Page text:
The NBA first allowed jersey sponsorships last season. Trail Blazers President and CEO Chris McGowan said Portland was close to deals last year but they fell through, and so the team took its time in finding the right partner.

The Biofreeze logo will also be featured on the team’s practice apparel.

Report: Jimmy Butler wanted Timberwolves to add four years, $155 million to his contract this summer

AP Photo/Andy Clayton-King
3 Comments

Jimmy Butler rejected the largest-possible extension the capped-out Timberwolves could offer him this summer – a four-year deal worth $100,514,631 ($25,128,658 average annual salary).

After all, his projected max in free agency this summer is about $190 million over five years (about $38 million annually) if he re-signs or about $141 million over four years (about $35 million annually) if he leaves.

But Minnesota’s extension offer wasn’t technically the largest possible this summer. Theoretically, the Timberwolves could have cleared cap space to renegotiate his salary upward then offered a richer extension based on his new salary.

And apparently that’s what Butler wanted – and didn’t get – before requesting a trade.

Jon Krawczynski of The Athletic:

Butler was hoping for a renegotiation and extension of his contract this summer, one that would have raised his salary for 2018-19 to $30 million and added another four years and $145 million on to that.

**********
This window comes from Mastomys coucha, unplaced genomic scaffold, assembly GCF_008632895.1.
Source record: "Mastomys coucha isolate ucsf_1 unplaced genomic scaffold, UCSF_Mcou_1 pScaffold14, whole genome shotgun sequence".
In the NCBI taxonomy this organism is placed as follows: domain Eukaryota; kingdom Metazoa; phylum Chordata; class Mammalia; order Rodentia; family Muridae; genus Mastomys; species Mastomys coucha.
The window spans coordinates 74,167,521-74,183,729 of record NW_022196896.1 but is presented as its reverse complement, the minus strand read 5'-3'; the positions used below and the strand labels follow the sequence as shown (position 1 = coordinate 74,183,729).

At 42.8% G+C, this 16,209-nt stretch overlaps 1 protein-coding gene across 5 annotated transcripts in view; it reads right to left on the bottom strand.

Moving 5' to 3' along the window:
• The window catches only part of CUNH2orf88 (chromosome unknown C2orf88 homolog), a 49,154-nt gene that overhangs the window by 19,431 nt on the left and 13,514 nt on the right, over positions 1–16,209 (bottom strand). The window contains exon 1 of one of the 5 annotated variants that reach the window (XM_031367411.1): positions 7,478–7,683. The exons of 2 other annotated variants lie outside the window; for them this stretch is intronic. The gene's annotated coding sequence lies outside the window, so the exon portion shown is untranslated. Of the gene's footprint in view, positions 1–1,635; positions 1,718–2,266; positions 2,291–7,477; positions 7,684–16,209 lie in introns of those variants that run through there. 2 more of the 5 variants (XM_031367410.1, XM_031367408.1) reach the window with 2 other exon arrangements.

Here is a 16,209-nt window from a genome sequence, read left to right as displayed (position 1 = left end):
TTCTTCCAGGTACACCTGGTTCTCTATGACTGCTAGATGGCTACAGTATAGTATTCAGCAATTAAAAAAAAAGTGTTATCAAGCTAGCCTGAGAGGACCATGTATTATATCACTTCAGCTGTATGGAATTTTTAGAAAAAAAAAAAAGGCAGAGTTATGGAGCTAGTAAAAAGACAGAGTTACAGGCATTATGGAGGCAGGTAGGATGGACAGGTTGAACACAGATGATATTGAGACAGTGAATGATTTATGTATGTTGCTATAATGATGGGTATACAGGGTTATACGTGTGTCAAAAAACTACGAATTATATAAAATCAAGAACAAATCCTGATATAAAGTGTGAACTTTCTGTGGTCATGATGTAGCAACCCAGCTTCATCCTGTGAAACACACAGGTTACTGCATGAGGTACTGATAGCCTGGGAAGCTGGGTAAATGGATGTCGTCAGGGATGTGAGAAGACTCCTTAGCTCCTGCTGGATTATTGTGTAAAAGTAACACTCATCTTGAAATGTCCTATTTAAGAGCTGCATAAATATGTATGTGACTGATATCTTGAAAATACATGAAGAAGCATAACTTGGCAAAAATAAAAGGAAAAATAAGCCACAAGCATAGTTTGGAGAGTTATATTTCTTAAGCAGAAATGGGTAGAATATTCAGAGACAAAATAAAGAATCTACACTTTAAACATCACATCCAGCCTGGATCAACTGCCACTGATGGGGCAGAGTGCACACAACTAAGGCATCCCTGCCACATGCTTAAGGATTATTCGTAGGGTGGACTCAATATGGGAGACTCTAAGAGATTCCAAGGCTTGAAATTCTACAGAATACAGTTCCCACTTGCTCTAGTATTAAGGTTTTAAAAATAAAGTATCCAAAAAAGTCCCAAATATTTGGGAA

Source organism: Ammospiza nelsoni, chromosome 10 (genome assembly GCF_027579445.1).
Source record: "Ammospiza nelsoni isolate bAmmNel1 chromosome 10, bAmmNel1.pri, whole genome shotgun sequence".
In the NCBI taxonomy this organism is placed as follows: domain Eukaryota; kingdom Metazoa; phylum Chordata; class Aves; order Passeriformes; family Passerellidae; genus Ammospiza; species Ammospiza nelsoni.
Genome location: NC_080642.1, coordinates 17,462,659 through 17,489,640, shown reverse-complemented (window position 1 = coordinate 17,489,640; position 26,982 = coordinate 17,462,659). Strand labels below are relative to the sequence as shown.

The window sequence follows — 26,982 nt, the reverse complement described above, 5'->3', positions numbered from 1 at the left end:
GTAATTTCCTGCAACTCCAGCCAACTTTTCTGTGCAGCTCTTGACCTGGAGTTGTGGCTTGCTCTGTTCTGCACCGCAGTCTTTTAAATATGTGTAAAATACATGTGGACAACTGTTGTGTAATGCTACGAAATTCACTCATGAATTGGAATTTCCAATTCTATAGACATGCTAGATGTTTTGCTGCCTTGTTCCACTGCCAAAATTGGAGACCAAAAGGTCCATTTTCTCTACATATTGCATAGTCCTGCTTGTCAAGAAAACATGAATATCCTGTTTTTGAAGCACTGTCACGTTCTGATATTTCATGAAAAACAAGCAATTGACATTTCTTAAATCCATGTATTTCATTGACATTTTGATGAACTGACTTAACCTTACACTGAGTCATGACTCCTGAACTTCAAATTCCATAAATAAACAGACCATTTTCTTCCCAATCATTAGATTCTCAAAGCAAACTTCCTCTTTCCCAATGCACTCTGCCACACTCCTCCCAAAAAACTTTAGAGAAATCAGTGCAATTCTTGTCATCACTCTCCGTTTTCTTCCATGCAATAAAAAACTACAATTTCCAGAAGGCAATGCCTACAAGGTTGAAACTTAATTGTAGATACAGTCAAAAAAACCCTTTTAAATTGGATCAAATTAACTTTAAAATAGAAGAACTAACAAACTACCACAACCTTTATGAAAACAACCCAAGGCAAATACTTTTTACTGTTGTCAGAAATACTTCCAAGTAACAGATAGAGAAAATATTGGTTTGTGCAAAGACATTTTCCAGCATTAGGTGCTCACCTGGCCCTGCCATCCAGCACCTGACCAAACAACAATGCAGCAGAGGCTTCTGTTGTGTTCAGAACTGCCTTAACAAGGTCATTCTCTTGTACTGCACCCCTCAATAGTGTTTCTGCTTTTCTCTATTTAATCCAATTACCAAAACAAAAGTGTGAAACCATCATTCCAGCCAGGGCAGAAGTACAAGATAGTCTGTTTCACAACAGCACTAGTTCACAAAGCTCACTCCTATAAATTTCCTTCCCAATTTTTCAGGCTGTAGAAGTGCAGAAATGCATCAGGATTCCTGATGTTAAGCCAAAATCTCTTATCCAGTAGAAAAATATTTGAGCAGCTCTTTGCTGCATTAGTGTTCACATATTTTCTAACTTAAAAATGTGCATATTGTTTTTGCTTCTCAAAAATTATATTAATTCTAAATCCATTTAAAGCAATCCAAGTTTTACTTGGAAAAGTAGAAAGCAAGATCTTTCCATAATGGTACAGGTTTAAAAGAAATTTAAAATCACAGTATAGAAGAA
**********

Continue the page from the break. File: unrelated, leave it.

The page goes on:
The Timberwolves could have trimmed their roster to only their starters – Butler, Andrew Wiggins, Jeff Teague, Taj Gibson and Karl-Anthony Towns. That would have meant using sweeteners to unload Gorgui Dieng‘s negative value contract, dumping recent first-round picks Justin Patton, Tyus Jones and Josh Okogie and not using the mid-level exception on Anthony Tolliver. Only players who signed for the minimum could have still wound up on the roster.

Minnesota still wouldn’t have had enough cap space to renegotiate Butler’s salary up to $30 million.

Perhaps, Butler wanted the Timberwolves to take more drastic measures like trading Wiggins for little to no returning salary. But they clearly weren’t going to do that, and they’d long gone down the opposite road of adding salary. They weren’t coming close to clearing the $10 million of cap space necessary to raise Butler’s salary that much.

This is all raises questions about timing. Nearly every report on Butler’s wishes has gone out of its way to say contract concerns – not problems with Wiggins and Towns – were the primary driver of the trade request. But if that were the case, why now? Butler had to know for months he wasn’t getting his desired extension.

While his brother spars online with Jimmy Butler, Andrew Wiggins takes up fight with Stephen Jackson

AP Photo/David Zalubowski
9 Comments

Jimmy Butler lit a fuse by requesting a trade from the Timberwolves.

Then, Andrew Wiggins‘ brother, Butler, Stephen Jackson and Wiggins himself all fanned the flames of the resulting fire.

Butler reportedly had problems with Andrew Wiggins last season, specifically Wiggins’ work ethic and defensive approach. Want corroborating evidence the Minnesota teammates aren’t simpatico? Wiggins’ brother, Nick Wiggins, tweeted (and deleted) “Hallelujah” to news of Butler’s trade request:

Butler – probably not coincidentally while working out – responded via Instagram:

Butler:

Hallelujah, keep that same energy

Then the retired Jackson acted out an elaborate scene in which Andrew – played by Jackson – copped to having no heart:

The real Andrew Wiggins didn’t like that and posted on Instagram:

Jackson responded:

If he didn’t like Butler giving him grief, Wiggins darned sure isn’t ready for heat from Jackson.